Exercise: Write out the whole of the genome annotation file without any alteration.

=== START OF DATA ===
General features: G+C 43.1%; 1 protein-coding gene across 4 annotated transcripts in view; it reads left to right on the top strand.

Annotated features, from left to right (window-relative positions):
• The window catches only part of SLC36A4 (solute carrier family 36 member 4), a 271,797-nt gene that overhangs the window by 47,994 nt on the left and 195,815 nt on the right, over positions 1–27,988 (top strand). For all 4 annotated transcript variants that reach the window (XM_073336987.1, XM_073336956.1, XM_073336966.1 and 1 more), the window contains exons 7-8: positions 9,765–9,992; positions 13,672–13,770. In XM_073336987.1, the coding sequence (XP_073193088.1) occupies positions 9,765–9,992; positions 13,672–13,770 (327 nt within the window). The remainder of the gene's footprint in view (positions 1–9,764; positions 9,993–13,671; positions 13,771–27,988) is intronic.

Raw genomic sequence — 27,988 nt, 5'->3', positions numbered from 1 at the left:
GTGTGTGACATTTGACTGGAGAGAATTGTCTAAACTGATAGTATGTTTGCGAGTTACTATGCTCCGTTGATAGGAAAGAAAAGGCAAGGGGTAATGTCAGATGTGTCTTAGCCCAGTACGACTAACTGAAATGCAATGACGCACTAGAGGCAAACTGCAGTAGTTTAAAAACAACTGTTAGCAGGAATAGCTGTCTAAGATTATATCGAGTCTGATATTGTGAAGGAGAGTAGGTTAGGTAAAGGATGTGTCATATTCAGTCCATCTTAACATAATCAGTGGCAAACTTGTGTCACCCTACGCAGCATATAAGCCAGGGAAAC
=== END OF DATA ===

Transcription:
General features: G+C 43.1%; 1 protein-coding gene across 4 annotated transcripts in view; it reads left to right on the top strand.

Annotated features, from left to right (window-relative positions):
• The window catches only part of SLC36A4 (solute carrier family 36 member 4), a 271,797-nt gene that overhangs the window by 47,994 nt on the left and 195,815 nt on the right, over positions 1–27,988 (top strand). For all 4 annotated transcript variants that reach the window (XM_073336987.1, XM_073336956.1, XM_073336966.1 and 1 more), the window contains exons 7-8: positions 9,765–9,992; positions 13,672–13,770. In XM_073336987.1, the coding sequence (XP_073193088.1) occupies positions 9,765–9,992; positions 13,672–13,770 (327 nt within the window). The remainder of the gene's footprint in view (positions 1–9,764; positions 9,993–13,671; positions 13,771–27,988) is intronic.

Raw genomic sequence — 27,988 nt, 5'->3', positions numbered from 1 at the left:
GTGTGTGACATTTGACTGGAGAGAATTGTCTAAACTGATAGTATGTTTGCGAGTTACTATGCTCCGTTGATAGGAAAGAAAAGGCAAGGGGTAATGTCAGATGTGTCTTAGCCCAGTACGACTAACTGAAATGCAATGACGCACTAGAGGCAAACTGCAGTAGTTTAAAAACAACTGTTAGCAGGAATAGCTGTCTAAGATTATATCGAGTCTGATATTGTGAAGGAGAGTAGGTTAGGTAAAGGATGTGTCATATTCAGTCCATCTTAACATAATCAGTGGCAAACTTGTGTCACCCTACGCAGCATATAAGCCAGGGAAAC